Some people just aren’t at their best in the morning. If you’re like me, you are absolutely feral for the first six hours after waking. It might be a struggle to get out of bed. Perhaps you can’t stomach any food first thing when you wake up. Maybe it takes a while before you ‘warm up’ and can be civilised around another human. All these things are true for me.
Add to this a childhood where breakfast was simply not eaten. Apart from the occasional cup of plain milk, a morning meal was not something us kids were taught to eat, much less chided for dodging.
Before you raise up in arms about it, it’s not like my parents didn’t care. It was just how things were. It was the culture. And none of us felt starved or malnourished. No one fainted mid-assembly or became light headed during the fifteen minute walk to school [a trip made twice a day because lucky us, we got to go home for hot-cooked lunch – that’s another story]. Our physiological development wasn’t stunted from this lack of morning feed. You’d get up, shower, put on your uniform and out you’d go with your school bag by 7.30am. Sometimes you’d carry a small metal tin with a few biscuits or fried snacks to munch on at the 10.30am ‘break time’.
It wasn’t, perhaps, until I was at university that breakfast [if you could call it that], crept onto the scene. Through peer influence or I suppose the need for more fuel for a working/academic day, I found myself eating cakes and biscuits. For breakfast. Washed down with a cup of tea or black coffee, of course.
Cereal was a foreign concept and far too expensive to be eaten daily. Believe it or not, the word for breakfast in my mother tongue [नाश्ता /nāśtā] is the same word for snack. No surprise indeed that my morning diet was the stuff that would make most parents recoil in horror and disbelief. Yet it was perfectly normal in our household. Mind you, I was never regular about eating that breakfast either.
By the time I moved to Australia, I had wisened up to the need for breakfast and that my usual fare was doing me more harm than good. So what did I do? I ate some muesli here and there, enjoyed the occasional piece of Vegemite toast or spaghetti on toast [totally delicious by the way] or indulged in a Danish pastry-masquerading-as-nutrition. Heck, I even went through a serious Pop-Tart phase. But it was all sporadic. And when I found out my body couldn’t deal with sulphites and sulphates or more than a small cup of milk, my real alimentary choices whittled down to bland porridge and toast.
I’m a fussy eater. And I’m time poor mainly because of my choice to sleep ten more minutes rather than kick start my metabolism with some food. Making porridge is tedious enough [yes, even the sugar-heavy 90-second microwave variety] but eating the warm gruel when I am running late makes it bottom of my list. I also come from a hot food culture. Growing up, if you didn’t cook what you ate, it would likely kill you. Yogurt and fruit occasionally appeals to me when it is summer and I am on holiday. I tried smoothies for a while and although I enjoyed them, I wasn’t consistent about making them. Yes, I am a deeply flawed human being. My breakfast needs to be – deep breath – nutritious, easy to prepare, easy to eat, preservative free, low sugar, low GI, low fat, high fibre, tasty and, preferably unprocessed, portable and cooked.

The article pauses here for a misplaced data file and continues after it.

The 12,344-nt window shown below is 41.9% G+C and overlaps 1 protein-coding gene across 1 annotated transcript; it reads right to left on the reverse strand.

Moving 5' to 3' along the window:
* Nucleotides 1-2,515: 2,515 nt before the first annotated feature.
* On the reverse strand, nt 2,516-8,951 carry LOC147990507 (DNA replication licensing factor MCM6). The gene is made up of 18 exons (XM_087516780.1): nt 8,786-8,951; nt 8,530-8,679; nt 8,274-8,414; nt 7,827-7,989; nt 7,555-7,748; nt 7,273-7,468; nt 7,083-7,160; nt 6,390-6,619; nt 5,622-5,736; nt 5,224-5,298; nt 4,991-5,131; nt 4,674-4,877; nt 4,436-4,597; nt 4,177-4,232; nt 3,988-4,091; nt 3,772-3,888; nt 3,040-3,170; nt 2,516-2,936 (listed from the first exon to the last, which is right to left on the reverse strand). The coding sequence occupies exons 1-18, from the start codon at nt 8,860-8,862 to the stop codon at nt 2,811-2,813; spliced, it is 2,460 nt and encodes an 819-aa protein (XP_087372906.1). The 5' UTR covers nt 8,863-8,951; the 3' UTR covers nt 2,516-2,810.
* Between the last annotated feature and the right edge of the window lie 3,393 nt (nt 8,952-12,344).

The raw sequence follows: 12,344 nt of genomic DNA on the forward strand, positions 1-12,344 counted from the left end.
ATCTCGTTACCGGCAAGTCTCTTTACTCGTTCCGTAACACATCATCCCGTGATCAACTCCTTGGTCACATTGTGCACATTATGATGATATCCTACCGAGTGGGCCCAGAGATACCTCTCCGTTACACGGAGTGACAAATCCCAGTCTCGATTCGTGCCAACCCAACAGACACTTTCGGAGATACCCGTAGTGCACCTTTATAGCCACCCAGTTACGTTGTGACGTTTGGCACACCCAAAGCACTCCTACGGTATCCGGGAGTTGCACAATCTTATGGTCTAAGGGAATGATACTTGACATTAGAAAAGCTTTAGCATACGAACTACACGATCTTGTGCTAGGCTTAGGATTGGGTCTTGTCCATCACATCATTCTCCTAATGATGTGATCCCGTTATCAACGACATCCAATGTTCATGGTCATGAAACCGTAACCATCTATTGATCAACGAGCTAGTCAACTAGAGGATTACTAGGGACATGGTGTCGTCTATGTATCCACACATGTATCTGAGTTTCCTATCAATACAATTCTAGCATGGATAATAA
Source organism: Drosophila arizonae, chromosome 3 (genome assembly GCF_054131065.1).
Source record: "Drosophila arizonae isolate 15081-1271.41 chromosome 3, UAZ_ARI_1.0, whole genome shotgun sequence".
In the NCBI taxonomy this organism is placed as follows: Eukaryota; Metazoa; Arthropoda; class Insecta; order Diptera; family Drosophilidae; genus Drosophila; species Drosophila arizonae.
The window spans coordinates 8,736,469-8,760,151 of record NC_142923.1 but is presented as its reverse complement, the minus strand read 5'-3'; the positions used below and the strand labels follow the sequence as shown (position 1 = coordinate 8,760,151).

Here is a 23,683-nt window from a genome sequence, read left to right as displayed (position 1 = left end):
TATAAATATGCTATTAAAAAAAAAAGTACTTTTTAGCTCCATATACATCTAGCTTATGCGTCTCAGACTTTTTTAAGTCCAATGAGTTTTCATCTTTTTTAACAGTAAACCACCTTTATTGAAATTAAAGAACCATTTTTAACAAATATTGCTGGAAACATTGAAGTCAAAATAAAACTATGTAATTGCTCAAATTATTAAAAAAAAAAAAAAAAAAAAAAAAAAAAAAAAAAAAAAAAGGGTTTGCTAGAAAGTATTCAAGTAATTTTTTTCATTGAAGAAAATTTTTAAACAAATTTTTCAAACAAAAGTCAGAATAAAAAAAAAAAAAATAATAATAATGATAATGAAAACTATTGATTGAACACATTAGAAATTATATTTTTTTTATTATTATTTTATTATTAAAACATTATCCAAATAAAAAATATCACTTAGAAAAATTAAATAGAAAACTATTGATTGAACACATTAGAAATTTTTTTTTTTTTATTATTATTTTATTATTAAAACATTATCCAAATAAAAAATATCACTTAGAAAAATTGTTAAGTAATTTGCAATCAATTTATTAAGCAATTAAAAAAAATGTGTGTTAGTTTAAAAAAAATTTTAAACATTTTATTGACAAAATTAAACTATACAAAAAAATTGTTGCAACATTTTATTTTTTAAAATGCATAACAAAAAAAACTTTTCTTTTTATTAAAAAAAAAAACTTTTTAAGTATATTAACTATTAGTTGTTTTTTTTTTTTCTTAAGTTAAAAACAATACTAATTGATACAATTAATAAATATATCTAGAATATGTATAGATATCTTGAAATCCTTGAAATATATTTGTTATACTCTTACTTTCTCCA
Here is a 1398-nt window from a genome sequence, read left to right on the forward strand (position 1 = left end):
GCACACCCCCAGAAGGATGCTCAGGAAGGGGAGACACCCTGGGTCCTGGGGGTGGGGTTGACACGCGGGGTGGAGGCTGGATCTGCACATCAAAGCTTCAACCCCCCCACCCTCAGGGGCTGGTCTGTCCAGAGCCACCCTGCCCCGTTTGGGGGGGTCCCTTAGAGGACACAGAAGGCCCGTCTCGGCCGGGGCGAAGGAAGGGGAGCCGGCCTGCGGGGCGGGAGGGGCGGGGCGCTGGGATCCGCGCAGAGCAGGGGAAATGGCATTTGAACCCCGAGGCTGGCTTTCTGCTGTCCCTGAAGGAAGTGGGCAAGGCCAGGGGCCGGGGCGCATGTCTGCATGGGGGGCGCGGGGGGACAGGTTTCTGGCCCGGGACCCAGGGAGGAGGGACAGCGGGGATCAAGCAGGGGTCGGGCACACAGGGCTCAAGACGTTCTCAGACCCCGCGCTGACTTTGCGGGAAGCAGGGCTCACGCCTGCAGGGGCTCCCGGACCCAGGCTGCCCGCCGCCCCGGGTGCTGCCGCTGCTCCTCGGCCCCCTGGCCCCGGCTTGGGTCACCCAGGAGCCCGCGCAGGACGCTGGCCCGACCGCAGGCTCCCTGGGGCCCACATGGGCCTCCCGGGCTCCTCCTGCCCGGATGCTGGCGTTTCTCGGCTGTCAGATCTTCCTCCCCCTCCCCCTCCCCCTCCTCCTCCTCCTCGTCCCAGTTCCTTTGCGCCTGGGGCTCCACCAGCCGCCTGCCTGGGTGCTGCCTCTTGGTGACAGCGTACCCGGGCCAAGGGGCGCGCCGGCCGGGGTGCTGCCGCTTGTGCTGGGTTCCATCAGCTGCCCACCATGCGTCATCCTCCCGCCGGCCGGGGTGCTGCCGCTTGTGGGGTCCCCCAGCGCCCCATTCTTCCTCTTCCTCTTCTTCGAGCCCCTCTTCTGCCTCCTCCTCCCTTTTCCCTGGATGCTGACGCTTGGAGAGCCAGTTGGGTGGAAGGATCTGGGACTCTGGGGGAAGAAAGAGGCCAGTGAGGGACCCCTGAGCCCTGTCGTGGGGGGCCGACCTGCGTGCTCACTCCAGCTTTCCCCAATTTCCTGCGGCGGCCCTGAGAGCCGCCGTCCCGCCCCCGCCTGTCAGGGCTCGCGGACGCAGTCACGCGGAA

So, with the need for all the stars to align before morning morsels can be consumed, it has just been easier to not eat anything. What changed? I don’t really know. I mean, I’ve made some changes to my lifestyle and I suppose I’ve figured out a way to integrate breakfast into that. I’ve been deliberately waking up at the same time every day for several weeks now. This is new for me as I haven’t done it in more than a decade. But I’m developing a habit. The habit also includes eating after I wake. It is working really well so far.
What’s the formula? I remembered how my Norwegian housemates ate when I was in grad school. Bread slices topped with an assortment of sliced cucumber, capsicum, egg, cheese, lettuce, avocado, you name it. And they ate it as an open sandwich. I noted the same thing when I had travelled to Scandinavia some years ago. A little salt and pepper was that was ever needed. It was perfect, or close enough.
So when I was at IKEA a couple of months ago, I bought a packet of the thin flat bread [Bröd Tunnbröd]. I prepped all the toppings the night before and next morning, I made smørbrød [smørrebrød, smörgås or voileipä]. My approach was simple, try and use as many natural foods as possible. I started with steamed sweet potato, chives, baby asparagus, cucumber, tomato, Red Leicester cheese and sliced boiled egg – not all on the same smørbrød mind.
It was love at first bite [do forgive the pun] – super easy to make, delicious to eat, minimally processed and with a decent serve of vegetables first thing. I’ve even eaten it whilst driving to work.
Now you may say, what a total ninny, an open sandwich is hardly a revelation. But that’s exactly how it felt. I’ve found breakfast that I can eat and enjoy. Best bit, it keeps me full for a few solid hours after which time, a smoothie usually satiates me. Shock on me! I’ve been more alert and in a better mood in general since. I look forward to brekkie and I feel good about my body and what I’m putting in it. Will it last? I hope so but I don’t know. One thing I do know is that this is the most positive I have ever felt about brekkie. Hence this silly, effusive post.
Give the smørbrød a go if you’ve been a breakfast-faster like me, or if you’re simply looking for something different. You might surprise yourself as I did.
I will always have my reliable favourite on standby though.